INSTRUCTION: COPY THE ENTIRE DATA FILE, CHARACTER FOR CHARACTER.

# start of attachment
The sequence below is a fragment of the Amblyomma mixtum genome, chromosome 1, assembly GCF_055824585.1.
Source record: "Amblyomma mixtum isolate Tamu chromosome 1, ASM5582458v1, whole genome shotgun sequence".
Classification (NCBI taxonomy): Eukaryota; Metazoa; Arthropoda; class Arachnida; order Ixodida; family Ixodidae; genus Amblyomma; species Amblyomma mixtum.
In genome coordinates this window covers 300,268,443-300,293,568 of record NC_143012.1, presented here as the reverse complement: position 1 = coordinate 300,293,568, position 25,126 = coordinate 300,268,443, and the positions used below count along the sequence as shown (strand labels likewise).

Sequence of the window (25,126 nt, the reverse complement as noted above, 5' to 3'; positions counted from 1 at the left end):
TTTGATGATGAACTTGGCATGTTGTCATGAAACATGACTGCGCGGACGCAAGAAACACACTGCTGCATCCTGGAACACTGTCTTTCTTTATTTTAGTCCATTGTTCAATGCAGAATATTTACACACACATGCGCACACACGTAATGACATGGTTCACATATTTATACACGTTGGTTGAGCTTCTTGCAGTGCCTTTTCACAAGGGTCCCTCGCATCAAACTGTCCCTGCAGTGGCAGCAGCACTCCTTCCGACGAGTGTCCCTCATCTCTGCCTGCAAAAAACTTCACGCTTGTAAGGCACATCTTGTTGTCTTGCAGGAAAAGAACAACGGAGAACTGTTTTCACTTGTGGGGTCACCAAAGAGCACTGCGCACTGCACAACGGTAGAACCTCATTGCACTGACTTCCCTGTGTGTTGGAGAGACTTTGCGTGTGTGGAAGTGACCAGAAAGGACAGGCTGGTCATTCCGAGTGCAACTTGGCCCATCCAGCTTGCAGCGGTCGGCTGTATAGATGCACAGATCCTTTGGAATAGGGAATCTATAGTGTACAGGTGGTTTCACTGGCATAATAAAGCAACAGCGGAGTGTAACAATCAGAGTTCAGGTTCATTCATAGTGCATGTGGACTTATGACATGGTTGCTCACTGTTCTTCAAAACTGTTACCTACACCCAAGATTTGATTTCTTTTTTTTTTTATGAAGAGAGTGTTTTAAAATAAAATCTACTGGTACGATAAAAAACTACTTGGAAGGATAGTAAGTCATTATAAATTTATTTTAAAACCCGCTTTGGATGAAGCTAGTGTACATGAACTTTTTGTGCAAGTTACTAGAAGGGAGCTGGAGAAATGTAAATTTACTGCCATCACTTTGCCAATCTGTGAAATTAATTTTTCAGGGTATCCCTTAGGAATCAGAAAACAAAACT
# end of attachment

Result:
The sequence below is a fragment of the Amblyomma mixtum genome, chromosome 1, assembly GCF_055824585.1.
Source record: "Amblyomma mixtum isolate Tamu chromosome 1, ASM5582458v1, whole genome shotgun sequence".
Classification (NCBI taxonomy): Eukaryota; Metazoa; Arthropoda; class Arachnida; order Ixodida; family Ixodidae; genus Amblyomma; species Amblyomma mixtum.
In genome coordinates this window covers 300,268,443-300,293,568 of record NC_143012.1, presented here as the reverse complement: position 1 = coordinate 300,293,568, position 25,126 = coordinate 300,268,443, and the positions used below count along the sequence as shown (strand labels likewise).

Sequence of the window (25,126 nt, the reverse complement as noted above, 5' to 3'; positions counted from 1 at the left end):
TTTGATGATGAACTTGGCATGTTGTCATGAAACATGACTGCGCGGACGCAAGAAACACACTGCTGCATCCTGGAACACTGTCTTTCTTTATTTTAGTCCATTGTTCAATGCAGAATATTTACACACACATGCGCACACACGTAATGACATGGTTCACATATTTATACACGTTGGTTGAGCTTCTTGCAGTGCCTTTTCACAAGGGTCCCTCGCATCAAACTGTCCCTGCAGTGGCAGCAGCACTCCTTCCGACGAGTGTCCCTCATCTCTGCCTGCAAAAAACTTCACGCTTGTAAGGCACATCTTGTTGTCTTGCAGGAAAAGAACAACGGAGAACTGTTTTCACTTGTGGGGTCACCAAAGAGCACTGCGCACTGCACAACGGTAGAACCTCATTGCACTGACTTCCCTGTGTGTTGGAGAGACTTTGCGTGTGTGGAAGTGACCAGAAAGGACAGGCTGGTCATTCCGAGTGCAACTTGGCCCATCCAGCTTGCAGCGGTCGGCTGTATAGATGCACAGATCCTTTGGAATAGGGAATCTATAGTGTACAGGTGGTTTCACTGGCATAATAAAGCAACAGCGGAGTGTAACAATCAGAGTTCAGGTTCATTCATAGTGCATGTGGACTTATGACATGGTTGCTCACTGTTCTTCAAAACTGTTACCTACACCCAAGATTTGATTTCTTTTTTTTTTTATGAAGAGAGTGTTTTAAAATAAAATCTACTGGTACGATAAAAAACTACTTGGAAGGATAGTAAGTCATTATAAATTTATTTTAAAACCCGCTTTGGATGAAGCTAGTGTACATGAACTTTTTGTGCAAGTTACTAGAAGGGAGCTGGAGAAATGTAAATTTACTGCCATCACTTTGCCAATCTGTGAAATTAATTTTTCAGGGTATCCCTTAGGAATCAGAAAACAAAACT